Chipping Away at The Right To Choose: Abortion Restrictions At Astonishing Record High
Ten state legislatures are still in session, but the damage is done: 19 state legislatures have passed 80 laws to restrict or add obstacles to the women’s right to choose. The Guttmacher Institute reports that the new legislation is more than double the previous record of 34 restrictions passed in 2005.
While choice is a constitutionally protected right (Remember Roe V. Wade?), anti-choice crusaders will use whatever lowly means necessary to force their sexist ideology into action. In Raleigh, North Carolina, for example, anti-choice vandals spray painted “Thou Shalt Not Murder” amongst other graffiti on a Planned Parenthood facility. The action was not one of ill-informed (The clinic does not perform abortions) belligerence, but political activism to back efforts to cut Planned Parenthood from the state budget.
Using budget cuts as leverage, the war on women seems to be a full-fledged government attack. In states like Texas and New Hampshire, cuts to Planned Parenthood were disproportionate compared to other health services. Aside from cuts, state legislatures are also building obstacles to slow women’s access to abortions. Five states – Kansas, Indiana, North Dakota, South Dakota, and Texas – mandated pre-abortion counseling and waiting periods.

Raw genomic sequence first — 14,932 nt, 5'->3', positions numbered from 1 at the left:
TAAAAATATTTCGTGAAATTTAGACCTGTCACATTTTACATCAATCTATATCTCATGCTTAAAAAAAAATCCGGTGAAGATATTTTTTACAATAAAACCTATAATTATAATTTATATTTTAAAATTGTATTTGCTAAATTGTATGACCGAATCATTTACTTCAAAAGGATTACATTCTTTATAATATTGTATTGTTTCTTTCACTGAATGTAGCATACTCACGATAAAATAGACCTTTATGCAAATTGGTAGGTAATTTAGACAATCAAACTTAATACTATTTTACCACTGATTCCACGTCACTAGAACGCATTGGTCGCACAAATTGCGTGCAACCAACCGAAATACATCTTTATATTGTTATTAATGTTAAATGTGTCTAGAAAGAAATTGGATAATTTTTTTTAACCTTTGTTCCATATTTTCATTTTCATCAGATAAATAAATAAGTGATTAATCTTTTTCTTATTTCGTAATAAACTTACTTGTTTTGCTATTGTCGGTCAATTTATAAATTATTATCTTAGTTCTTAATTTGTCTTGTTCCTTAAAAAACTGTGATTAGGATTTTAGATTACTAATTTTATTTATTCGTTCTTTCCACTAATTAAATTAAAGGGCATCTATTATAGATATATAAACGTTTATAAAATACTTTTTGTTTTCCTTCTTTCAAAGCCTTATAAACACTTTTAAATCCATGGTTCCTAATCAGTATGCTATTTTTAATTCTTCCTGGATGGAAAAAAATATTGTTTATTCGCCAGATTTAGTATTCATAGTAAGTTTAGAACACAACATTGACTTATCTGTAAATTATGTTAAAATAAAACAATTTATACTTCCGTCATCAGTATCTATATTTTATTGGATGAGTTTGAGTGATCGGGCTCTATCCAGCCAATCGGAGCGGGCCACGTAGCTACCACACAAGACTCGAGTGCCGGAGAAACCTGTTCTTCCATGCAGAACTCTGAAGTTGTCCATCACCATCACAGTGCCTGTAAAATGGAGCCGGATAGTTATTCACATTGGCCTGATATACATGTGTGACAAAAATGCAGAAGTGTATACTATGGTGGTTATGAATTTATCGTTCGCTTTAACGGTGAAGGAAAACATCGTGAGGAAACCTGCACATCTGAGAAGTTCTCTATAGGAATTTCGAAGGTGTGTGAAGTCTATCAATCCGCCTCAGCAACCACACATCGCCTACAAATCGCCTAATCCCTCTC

Particularly disturbing, South Dakota’s mandate includes enforcing a psychologically tormenting experience on women seeking abortion. Pending a legal challenge, the law enforces a 72-hour waiting period during which women must visit “crisis pregnancy center” that will subject them to inaccurate, ideologically-informed information to scare them away from abortion.
More recent weapons in the war against women include:
Claiming “fetal pain,” Alabama, Indiana, Kansas, Oklahoma, and Idaho passed laws prohibiting abortion past 20 weeks of gestation.
Kansas, Nebraska, Oklahoma, and Utah passed laws restricting abortion coverage under all private health care plans.
Kansas, Arizona, North Dakota, Nebraska, and Tennessee banned women from receiving counseling via videoconference from an off-site physician to authorize on-site staff to dispense medication. This is especially damaging considering the shrinking number of abortion providers nationwide, especially in rural and small towns.
Clearly, women – stripped of health care and the right to choose in the midst of a devastated economy – are under attack. It is time to fight back.